nhspatients       I now want to turn to another section of the licence conditions known as ‘Choice and Competition: Condition C1: The right of patients to make choices’. This is what it says,

“Choice and Competition – Condition C1: The right of patients to make choices This condition protects patients’ right to choose between providers by obliging licensees to make information available, to ensure that any information or advice provided is not misleading and to act in a fair way where patients have a choice of provider. This condition applies wherever patients have a choice under the NHS Constitution or a choice that has been conferred locally by commissioners. It also prohibits licensees from receiving or offering inducements to refer patients or commission services.

This condition prevents a licensee from entering into or maintaining agreements that have the object or effect of preventing, restricting or distorting competition to the extent that it is against the interests of health care users. It also prohibits the licensee from engaging in other conduct which has (or is likely to have) the effect of preventing, restricting or distorting competition to the extent that it is against the interests of health care users.”

Again it can be seen how the regulations once more conflate the interests of patients with the existence of competition between providers. In a fully public NHS you could imagine an element of competition based on quality of service and as a patient would want the ability to choose the best. However, in a climate of privatisation  competition takes on a different hue. Providers are by definition businesses making profit and patients come with money. The whole ethos changes, the whole identity of ‘patient’ changes – we become customers and the whole raison d’etre of providers is to attract our custom. The government argues that this will both push up quality AND push down cost but that’s a rather naive and simplistic view.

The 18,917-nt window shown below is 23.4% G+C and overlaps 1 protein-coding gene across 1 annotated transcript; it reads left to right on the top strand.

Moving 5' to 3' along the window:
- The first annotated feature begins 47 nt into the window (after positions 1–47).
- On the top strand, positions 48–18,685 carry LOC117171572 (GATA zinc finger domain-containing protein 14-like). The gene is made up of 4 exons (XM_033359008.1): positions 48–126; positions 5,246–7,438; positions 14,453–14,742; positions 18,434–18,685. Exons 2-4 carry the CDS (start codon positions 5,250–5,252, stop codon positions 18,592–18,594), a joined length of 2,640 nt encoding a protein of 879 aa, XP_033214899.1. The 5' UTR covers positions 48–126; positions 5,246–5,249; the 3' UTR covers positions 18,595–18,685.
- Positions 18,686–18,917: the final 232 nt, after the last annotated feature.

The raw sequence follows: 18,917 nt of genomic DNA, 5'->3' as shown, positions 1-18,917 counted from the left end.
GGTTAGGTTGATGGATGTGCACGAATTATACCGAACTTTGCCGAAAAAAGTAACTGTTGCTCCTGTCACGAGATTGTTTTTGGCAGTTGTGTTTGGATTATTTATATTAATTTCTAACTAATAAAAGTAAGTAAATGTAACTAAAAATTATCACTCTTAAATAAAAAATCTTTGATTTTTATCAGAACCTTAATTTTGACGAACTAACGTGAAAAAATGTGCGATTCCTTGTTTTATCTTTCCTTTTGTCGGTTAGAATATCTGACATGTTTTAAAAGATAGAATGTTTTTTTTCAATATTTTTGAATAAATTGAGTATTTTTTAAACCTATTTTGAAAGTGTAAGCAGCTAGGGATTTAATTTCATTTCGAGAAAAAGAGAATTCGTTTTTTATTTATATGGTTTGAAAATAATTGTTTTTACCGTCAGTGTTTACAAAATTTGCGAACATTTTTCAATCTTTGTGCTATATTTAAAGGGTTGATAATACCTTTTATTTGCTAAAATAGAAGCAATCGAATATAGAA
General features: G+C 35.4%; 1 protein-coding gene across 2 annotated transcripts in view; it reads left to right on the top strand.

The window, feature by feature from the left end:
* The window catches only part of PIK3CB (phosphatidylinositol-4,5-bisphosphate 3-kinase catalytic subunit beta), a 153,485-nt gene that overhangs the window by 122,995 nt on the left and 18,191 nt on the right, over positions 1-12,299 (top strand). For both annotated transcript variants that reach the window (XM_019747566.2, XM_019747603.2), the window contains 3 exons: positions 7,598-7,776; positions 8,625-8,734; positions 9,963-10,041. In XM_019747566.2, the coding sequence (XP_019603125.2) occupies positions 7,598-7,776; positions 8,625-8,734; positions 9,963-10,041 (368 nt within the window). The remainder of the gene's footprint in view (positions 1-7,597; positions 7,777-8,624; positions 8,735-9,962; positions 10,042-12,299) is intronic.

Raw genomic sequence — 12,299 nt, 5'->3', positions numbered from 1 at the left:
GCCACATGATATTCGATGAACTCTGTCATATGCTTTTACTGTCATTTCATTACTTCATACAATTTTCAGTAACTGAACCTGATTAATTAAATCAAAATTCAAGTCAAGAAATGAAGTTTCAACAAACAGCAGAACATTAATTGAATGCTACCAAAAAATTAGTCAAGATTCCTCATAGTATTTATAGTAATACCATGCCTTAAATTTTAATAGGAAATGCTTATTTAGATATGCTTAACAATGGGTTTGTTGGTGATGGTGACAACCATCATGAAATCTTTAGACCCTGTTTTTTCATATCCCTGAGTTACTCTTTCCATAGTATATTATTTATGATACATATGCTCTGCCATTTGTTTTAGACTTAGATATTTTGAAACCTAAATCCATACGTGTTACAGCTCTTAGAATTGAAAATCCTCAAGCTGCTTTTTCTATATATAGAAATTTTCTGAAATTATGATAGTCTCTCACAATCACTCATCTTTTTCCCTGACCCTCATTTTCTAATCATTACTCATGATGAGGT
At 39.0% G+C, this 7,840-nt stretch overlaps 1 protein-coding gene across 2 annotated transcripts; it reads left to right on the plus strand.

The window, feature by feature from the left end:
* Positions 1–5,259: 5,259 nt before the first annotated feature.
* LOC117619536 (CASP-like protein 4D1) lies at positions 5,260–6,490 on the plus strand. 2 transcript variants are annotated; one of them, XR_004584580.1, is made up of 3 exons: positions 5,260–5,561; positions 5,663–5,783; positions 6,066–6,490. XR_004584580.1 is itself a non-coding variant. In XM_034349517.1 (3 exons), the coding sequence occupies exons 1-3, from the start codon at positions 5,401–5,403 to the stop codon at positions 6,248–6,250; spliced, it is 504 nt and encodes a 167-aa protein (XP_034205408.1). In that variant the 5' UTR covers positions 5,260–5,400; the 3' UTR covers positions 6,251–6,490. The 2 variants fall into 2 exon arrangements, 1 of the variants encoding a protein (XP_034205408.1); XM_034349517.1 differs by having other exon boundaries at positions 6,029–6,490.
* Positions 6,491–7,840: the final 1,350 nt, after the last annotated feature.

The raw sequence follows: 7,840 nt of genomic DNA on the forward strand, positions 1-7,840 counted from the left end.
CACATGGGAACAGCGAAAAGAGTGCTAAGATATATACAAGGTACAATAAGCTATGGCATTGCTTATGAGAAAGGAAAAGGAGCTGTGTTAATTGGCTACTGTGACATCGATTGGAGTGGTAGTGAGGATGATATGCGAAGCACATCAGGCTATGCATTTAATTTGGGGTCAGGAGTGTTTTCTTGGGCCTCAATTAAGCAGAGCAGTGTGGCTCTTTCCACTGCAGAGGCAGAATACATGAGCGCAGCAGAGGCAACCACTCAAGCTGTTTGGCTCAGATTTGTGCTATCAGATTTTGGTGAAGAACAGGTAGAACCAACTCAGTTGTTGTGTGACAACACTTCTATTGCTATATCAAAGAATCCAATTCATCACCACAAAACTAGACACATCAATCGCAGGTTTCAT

article-2107897-11F68D4C000005DC-425_468x249                  We all know that real quality costs money. We all equally know the tricks retailers use to attract us into their shops and tempt us to spend more and more. We know the amount of money they spend on slick advertising and fancy packaging of goods that turn out to be the same old thing. And we’ve seen how this tends to increase prices, not bring them down. When the bottom line is profit not patients then its likely patients will be exploited to achieve that profit.  And in this kind of competition it has always been the sharks and the big fish who win. 

The  Monitor regulations go on to stipulate,

“Clause 1 of the licence condition requires the licensee to notify and make information available to patients wherever a patient has a choice of provider under the NHS Constitution or a choice that has been conferred locally by a commissioner…The NHS Constitution also gives patients the right to access services within maximum waiting times, or, where this is not possible, the NHS must take all reasonable steps to offer patients a range of alternative providers.” 

Now we’re getting to the whole point of this blog.

Despite blatantly false claims from the Prime Minister and Jeremy Hunt that they are pouring extra money into the NHS*, doctors have confirmed this week at their annual BMA Conference that the NHS is being cut back ‘beyond the bone’ including on the front line – something we were faithfully promised when the Health Bill first raised its ugly head would never happen. In fact, so certain were doctors of this fact that they unanimously gave Hunt a vote of no confidence.

* See (http://skwalker1964.wordpress.com/2013/06/09/smith-shapps-now-cameron-lies-to-parliament-on-nhs-stats/)

c_71_article_1433663_image_list_image_list_item_0_image-2   Derelict Ancoats Hospital